Click the article title to be taken to the full story.
It was the first parent-teacher interview at his new school. And 12-year-old Dan Whelan rotated his chair away from the table, pulled his jumper hood over his head and would not look at the teacher.
“We just thought oh my God, this child is so rude,” says his foster carer Meagan Taylor, chuckling at the memory.
Six years ago, Dan and his younger brother arrived at the Yarra Glen home of Meagan and her husband Dale, because their mum was unable to look after them. They had endured numerous foster placements and a miserable stint in a residential care unit, where they had lived alongside deeply troubled young people and feared for their own safety.
As a result, 12-year-old Dan was very reserved, didn’t interact much with his new foster family, hated school and described himself as “dumb”.
“I wasn’t confident in coming to a new place and didn’t know what to expect,” says Dan, now 19. “My mindset was all over the place.”
But luckily, Meagan Taylor knew how to respond. She’d had training from a pioneering Victorian program that helps foster carers understand the way early trauma affects the neurobiological development of children and can lead to challenging behaviour.
And the TrACK program – an initiative of the Australian Childhood Foundation and Anglicare – also gives long-term support to foster carers in their day-to-day lives with these young people.
The program began 18 years ago as an attempt to find a viable alternative to residential units for children whose behaviour and history made them difficult to place. And the results have been overwhelmingly positive, with “tangible and lasting results” for the 48 children that have taken part, according to a new (and glowing) evaluation from Southern Cross University.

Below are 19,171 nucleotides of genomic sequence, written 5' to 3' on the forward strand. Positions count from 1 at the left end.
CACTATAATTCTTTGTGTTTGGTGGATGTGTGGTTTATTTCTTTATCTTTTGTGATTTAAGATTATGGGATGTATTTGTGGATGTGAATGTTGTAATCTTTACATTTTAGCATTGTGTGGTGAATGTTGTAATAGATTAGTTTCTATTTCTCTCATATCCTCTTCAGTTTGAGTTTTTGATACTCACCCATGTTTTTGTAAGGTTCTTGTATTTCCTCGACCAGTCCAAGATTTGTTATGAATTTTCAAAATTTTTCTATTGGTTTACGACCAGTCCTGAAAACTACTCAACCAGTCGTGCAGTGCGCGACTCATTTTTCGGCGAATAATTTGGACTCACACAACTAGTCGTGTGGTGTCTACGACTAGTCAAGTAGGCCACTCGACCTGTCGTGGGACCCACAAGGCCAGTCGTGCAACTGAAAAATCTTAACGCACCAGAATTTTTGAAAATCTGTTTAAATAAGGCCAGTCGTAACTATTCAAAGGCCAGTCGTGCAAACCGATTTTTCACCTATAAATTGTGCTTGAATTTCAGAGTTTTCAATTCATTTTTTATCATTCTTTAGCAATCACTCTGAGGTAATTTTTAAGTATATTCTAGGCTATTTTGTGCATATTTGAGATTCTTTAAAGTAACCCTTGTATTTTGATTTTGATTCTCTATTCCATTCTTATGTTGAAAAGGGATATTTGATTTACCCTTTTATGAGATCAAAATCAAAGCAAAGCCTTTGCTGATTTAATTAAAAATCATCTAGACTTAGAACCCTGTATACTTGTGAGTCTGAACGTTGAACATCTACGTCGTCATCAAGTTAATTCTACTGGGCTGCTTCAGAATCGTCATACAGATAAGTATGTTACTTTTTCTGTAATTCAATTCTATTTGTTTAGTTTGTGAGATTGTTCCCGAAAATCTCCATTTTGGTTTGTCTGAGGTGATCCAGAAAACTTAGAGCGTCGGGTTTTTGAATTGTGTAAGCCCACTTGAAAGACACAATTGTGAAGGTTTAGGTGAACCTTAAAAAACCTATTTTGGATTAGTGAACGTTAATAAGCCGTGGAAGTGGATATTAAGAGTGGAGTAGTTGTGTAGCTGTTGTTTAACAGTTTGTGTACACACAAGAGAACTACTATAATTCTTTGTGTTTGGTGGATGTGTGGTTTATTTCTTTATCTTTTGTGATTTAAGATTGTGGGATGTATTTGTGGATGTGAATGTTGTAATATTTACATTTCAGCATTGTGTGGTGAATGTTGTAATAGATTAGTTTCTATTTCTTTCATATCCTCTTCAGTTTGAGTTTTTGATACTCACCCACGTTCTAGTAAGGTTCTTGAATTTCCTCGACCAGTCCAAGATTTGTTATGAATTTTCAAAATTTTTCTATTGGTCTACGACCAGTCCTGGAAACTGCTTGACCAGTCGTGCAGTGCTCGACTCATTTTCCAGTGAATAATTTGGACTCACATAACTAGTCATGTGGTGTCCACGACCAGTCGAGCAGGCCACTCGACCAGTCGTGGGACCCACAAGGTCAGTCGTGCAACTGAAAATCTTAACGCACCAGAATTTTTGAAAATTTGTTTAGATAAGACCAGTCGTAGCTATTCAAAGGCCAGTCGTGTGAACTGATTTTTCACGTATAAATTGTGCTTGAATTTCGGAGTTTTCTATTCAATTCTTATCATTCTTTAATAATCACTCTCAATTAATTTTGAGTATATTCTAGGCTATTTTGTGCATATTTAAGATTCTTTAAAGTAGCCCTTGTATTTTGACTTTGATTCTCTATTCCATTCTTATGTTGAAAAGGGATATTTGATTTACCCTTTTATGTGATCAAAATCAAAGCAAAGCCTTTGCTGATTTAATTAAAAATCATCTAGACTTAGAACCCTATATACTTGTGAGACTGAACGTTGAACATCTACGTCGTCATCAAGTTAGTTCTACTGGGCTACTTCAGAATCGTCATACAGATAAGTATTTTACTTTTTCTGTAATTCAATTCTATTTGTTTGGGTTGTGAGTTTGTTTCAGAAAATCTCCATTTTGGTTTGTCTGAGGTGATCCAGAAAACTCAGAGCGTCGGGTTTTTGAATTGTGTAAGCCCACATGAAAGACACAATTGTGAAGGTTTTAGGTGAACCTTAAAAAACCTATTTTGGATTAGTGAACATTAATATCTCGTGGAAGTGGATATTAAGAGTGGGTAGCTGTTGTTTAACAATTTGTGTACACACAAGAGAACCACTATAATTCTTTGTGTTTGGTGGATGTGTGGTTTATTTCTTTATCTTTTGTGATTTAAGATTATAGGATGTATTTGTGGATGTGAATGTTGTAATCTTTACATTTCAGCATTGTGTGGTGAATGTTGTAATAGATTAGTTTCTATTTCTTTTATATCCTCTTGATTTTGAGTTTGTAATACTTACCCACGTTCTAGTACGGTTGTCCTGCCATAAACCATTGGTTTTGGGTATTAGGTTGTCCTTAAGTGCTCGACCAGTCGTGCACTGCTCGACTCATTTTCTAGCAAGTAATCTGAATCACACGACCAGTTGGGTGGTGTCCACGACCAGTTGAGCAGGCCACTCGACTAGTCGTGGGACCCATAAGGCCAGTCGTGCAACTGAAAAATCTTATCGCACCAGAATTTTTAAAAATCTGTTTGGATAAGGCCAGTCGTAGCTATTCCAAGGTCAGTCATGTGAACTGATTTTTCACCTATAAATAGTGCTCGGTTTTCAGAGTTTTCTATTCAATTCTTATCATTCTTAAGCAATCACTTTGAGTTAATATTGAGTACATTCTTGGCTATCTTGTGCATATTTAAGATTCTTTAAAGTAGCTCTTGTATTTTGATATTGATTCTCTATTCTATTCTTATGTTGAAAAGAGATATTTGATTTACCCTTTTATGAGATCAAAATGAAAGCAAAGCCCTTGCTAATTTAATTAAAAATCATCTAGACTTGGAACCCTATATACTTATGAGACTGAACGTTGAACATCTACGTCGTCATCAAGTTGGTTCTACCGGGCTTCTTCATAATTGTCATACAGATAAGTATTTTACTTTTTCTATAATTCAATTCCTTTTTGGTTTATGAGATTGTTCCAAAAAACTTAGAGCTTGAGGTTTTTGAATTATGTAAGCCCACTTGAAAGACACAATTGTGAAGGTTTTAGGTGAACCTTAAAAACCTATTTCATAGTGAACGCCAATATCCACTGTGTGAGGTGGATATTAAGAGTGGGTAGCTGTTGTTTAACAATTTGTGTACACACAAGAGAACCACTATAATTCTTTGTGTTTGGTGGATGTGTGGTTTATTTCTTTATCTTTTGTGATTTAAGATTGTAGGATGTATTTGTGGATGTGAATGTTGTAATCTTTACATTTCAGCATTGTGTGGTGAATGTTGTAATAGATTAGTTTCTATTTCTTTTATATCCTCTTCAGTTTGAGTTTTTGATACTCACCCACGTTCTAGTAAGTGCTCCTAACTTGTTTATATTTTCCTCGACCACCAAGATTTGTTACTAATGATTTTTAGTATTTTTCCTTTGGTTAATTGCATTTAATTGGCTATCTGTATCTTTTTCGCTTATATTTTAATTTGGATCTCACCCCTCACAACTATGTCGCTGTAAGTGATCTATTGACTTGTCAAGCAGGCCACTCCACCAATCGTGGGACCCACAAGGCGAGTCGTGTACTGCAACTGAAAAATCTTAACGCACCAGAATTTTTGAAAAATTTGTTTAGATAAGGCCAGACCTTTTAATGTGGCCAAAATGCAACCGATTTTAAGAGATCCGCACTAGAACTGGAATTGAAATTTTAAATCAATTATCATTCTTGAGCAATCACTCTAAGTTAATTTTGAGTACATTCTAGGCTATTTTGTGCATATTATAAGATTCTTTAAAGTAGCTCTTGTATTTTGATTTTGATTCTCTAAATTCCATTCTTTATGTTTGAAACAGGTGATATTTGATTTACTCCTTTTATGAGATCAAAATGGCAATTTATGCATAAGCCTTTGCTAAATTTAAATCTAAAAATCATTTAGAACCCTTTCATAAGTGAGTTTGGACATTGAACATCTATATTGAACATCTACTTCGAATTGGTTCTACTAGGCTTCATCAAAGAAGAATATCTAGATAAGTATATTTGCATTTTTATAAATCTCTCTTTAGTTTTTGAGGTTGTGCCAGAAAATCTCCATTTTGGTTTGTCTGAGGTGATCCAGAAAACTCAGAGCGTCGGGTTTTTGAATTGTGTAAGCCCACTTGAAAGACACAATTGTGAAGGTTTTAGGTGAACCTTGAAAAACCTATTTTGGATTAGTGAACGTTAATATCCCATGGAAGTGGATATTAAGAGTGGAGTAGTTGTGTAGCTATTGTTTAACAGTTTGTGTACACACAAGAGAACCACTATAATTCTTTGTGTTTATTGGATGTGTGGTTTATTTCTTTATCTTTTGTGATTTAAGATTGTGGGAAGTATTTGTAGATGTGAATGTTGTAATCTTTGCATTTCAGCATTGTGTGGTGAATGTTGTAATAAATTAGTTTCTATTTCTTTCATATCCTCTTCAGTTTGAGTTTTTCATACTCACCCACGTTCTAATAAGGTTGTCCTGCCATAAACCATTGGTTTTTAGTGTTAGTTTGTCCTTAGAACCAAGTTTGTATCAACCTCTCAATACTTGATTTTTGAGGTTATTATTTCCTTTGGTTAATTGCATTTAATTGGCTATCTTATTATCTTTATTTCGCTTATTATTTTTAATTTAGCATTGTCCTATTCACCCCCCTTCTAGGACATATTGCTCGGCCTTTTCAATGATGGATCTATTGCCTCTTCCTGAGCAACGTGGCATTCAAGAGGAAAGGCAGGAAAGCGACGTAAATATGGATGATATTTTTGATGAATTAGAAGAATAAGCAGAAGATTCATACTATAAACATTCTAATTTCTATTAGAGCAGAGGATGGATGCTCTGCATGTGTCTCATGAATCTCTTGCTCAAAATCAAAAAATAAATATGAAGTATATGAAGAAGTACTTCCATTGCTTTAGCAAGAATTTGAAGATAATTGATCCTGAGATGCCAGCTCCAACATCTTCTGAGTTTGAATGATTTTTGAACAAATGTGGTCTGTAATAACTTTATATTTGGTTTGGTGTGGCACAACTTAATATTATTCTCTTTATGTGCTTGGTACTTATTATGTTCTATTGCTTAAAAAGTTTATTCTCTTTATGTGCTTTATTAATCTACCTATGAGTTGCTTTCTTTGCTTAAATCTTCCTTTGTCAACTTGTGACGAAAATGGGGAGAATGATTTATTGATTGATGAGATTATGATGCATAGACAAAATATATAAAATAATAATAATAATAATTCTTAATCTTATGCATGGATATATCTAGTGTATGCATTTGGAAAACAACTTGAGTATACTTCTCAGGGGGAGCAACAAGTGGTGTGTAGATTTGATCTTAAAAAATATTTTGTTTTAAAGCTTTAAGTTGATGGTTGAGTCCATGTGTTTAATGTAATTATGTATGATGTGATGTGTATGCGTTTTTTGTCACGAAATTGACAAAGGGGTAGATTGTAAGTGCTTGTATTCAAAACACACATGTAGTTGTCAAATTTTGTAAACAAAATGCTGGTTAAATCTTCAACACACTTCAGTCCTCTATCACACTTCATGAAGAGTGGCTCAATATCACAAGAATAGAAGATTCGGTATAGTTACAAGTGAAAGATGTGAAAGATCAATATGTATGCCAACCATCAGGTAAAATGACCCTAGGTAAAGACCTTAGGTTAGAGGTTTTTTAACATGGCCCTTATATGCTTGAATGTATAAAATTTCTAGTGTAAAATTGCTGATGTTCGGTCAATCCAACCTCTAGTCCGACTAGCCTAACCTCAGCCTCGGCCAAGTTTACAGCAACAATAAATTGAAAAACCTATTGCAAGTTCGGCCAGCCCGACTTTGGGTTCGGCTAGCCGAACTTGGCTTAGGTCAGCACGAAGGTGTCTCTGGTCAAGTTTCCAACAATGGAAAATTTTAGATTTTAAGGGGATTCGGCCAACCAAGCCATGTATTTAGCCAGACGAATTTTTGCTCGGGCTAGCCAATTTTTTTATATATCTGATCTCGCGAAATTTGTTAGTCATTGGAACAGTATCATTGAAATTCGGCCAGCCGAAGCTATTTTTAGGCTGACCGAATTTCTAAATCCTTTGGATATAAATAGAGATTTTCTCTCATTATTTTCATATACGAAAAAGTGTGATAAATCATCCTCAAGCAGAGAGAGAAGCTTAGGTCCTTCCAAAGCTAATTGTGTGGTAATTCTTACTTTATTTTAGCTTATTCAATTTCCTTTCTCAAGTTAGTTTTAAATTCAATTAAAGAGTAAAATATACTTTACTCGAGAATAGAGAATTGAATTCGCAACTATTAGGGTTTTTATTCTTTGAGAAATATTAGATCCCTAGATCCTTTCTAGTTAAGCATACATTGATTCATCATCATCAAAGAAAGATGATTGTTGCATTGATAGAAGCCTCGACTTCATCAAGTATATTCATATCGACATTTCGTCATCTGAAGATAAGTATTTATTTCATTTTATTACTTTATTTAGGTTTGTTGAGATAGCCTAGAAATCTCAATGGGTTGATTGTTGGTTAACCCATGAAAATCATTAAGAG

Many of the young people in the program have been deeply traumatised. Some have witnessed murders, tried to take their own lives, endured torture – including severe sexual exploitation at the hand of paedophile rings – and experienced extreme and inhumane deprivation.
But in the program, most blossomed. “Children who had experienced many placements and years of threat and deprivation before they entered TrACK were almost always able to achieve stability as a result of it,” the evaluation found.
For the first time these children had hopes, dreams and aspirations for the future without concerns or fears about basic survival. It's a stark contrast to the usual trajectory for children coming out of foster care, who are at higher risk of homelessness, unemployment, poor social skills and low literacy.
Meagan did the TrACK training before Dan and his brother came to live with her family.
“They teach you a lot about how the brain works, that really stayed with me,” she says. “You go OK, that’s why this kid is doing this, it makes sense.”
Meagan also had weekly meetings with a social worker from the Australian Childhood Foundation and Anglicare. And she still speaks to them two or three times a week on the phone.
Research about the neuropsychological effects of early trauma is still underdeveloped but there is growing consensus about how it affects neural structure and function. Trauma can affect the function of the brain, including the release of neurotransmitters like adrenaline and dopamine. These have an effect on motivation and attention, as well as mood.
Meagan says the biggest issue was Daniel thought he was “dumb” and didn’t like reading. But he loved sport. The social worker suggested giving him the sports section from the newspaper to spark his interest.
“We’d sit and read together. I’d read a chapter of a book and then he’d read me a chapter. He knew that I was caring enough to sit there and do it with him,” says Meagan.
The nature and quality of the relationships with carers was what was critical for change and healing, the TrACK evaluation found.
And for Dan and his brother, it worked. They still live with Meagan and are very much part of her family. And they have a good relationship with their mum, who they see fortnightly.
As well as being highly effective, the TrACK program is cost-effective because it teaches foster carers how to be the primary provider of therapeutic support, rather than relying on expensive outside specialists, says Joe Tucci, the head of the Australian Childhood Foundation.
“We also think it’s the right way to do it, because it’s the relationships [between foster carer and young person] that heal,” he says. “We teach carers how to meet the needs behind the behaviour, rather than only addressing the behaviour.”
The TrACK program currently only covers Melbourne’s eastern region. Mr Tucci would like to see an expansion of funding so that it could be used across the state.
By Miki Perkins
8 July 2018